On the inside, it looks like this. I was able to keep the stitching a consistent distance from the fold in the silk due to my careful pinning. I’ll admit that this turned out better than my yellow corset! The yellow corset has a few bubbles and variation in the width of the turned under seam allowance.
Here is the busk from the side. You can see the seam and the snug openings, with solid back stitching, which leave space for the sockets to push through.
Ok, on to the stud side of the busk! This is the proper left side. Here, you can see the marks I’ve made to show where the studs will poke through and where the edge of the busk will fall. It is intentionally set back from the cut edge of the coutil.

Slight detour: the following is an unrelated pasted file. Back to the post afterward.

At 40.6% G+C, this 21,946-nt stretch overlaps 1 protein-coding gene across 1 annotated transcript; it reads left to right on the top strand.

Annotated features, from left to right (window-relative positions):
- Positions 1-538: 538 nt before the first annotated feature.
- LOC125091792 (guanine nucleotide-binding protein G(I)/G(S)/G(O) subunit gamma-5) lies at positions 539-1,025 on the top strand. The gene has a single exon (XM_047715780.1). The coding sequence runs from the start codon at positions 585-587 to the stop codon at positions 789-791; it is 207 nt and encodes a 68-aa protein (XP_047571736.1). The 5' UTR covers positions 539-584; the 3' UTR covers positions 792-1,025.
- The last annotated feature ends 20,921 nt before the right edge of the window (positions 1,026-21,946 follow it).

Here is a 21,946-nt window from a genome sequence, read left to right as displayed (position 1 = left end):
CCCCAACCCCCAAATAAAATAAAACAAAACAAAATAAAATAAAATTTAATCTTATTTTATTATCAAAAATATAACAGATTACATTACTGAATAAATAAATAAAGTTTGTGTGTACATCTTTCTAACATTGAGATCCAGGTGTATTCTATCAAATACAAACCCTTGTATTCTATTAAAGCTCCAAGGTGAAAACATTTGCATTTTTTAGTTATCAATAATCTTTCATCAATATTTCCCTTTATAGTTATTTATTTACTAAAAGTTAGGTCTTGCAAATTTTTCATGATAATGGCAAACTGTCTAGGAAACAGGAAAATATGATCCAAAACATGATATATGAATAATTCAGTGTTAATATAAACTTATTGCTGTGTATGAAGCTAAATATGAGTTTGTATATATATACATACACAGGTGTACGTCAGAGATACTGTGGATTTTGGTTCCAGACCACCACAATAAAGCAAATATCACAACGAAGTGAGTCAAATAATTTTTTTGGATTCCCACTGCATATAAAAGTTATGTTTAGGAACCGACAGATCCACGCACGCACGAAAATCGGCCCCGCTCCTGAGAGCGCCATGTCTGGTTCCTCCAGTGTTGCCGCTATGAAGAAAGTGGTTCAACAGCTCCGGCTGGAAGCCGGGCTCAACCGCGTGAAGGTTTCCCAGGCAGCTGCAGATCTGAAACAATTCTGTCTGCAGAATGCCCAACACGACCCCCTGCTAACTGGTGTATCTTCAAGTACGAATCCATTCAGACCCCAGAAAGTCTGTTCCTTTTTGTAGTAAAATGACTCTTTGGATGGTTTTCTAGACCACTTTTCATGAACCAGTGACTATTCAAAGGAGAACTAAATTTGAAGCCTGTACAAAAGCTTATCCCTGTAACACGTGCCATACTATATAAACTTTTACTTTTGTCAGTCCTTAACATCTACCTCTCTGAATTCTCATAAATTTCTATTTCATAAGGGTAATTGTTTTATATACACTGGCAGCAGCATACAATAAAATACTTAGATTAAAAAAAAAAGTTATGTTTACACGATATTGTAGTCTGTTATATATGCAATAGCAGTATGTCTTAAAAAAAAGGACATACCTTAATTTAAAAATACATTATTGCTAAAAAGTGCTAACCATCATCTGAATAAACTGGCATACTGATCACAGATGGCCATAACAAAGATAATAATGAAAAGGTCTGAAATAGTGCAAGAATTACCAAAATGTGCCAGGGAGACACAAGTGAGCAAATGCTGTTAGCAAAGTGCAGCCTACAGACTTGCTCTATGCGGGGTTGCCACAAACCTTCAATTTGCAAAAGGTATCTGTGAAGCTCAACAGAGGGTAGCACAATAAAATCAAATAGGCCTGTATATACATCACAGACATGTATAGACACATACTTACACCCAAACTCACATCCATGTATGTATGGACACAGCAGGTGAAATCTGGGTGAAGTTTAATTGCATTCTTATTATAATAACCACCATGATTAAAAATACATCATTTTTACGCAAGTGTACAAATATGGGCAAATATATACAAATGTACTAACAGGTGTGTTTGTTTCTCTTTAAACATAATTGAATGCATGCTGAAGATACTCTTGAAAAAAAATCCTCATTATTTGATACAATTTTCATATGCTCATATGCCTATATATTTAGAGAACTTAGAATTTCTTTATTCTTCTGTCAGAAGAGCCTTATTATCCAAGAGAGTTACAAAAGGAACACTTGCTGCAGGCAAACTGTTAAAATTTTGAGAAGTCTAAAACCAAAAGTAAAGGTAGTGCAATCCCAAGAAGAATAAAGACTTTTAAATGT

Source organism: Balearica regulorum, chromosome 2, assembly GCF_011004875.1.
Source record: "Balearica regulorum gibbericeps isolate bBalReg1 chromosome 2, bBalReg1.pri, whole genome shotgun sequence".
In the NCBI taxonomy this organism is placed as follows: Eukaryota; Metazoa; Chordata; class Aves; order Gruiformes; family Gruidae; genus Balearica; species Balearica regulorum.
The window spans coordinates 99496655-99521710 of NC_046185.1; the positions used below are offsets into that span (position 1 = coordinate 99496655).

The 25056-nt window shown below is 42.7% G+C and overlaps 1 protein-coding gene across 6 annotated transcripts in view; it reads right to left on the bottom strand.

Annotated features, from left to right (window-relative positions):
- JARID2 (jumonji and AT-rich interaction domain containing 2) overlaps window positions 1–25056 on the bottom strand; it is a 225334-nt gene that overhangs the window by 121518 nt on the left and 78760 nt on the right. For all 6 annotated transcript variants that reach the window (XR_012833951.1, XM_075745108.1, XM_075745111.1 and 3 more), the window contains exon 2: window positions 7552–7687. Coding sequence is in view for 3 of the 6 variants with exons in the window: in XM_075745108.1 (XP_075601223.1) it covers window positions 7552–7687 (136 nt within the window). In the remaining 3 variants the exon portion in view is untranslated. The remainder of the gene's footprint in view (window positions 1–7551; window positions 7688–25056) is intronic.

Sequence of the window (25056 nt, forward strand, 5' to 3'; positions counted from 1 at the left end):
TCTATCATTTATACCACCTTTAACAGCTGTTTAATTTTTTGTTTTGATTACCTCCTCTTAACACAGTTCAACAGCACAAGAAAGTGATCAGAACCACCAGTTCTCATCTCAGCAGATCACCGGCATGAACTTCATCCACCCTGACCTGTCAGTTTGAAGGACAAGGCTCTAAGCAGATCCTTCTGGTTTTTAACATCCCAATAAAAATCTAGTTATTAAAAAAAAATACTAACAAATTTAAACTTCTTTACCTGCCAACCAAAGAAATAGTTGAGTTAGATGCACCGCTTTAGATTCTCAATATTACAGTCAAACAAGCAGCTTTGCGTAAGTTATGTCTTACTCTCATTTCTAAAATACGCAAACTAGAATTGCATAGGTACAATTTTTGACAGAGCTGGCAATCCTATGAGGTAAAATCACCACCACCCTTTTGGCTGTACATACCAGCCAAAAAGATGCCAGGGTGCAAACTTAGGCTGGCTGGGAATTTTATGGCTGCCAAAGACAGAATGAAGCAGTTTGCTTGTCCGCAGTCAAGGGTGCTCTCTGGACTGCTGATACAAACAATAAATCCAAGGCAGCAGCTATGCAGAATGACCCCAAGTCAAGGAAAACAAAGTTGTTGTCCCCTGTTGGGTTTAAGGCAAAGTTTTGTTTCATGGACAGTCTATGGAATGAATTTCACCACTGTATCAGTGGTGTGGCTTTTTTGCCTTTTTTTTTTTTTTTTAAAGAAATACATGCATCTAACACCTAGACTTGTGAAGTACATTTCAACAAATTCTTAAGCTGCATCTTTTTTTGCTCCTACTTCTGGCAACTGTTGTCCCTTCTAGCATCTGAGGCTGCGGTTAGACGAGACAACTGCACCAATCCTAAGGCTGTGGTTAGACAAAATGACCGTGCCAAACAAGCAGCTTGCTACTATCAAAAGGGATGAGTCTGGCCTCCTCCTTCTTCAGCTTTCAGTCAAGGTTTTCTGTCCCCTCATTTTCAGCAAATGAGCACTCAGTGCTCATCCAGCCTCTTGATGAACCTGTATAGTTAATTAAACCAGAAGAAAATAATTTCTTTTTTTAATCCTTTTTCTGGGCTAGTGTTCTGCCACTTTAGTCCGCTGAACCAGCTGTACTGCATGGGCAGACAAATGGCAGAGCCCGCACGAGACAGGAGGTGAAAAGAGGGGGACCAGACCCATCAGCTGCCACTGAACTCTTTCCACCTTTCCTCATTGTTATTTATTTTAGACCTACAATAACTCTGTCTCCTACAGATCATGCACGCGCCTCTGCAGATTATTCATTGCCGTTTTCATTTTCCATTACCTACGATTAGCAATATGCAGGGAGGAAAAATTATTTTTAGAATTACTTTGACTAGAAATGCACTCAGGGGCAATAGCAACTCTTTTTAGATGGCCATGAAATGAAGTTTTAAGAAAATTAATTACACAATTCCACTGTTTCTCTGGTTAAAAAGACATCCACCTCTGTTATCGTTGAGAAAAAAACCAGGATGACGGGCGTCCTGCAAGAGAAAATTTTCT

One thing I was very careful about was poking my holes for the studs, because I found that on my yellow corset the silk pulled where I used an awl to make the holes. No one but me would probably see this, but I wanted to do better with this corset. I believe I used very sharp snips to cut small holes rather than using an awl to push the fibers apart. This is fiddly work, because a hole too big can’t be saved and will fray and cause the stud to move around, but it produced better end results, I think.
After making my holes and getting all the studs through, I carefully pinned and then stitched around the busk just like I did on the socket side.
Ta da! Busk!
Next up was binding the top and bottom edges. I used almost the same method as on my last corset. To quote myself: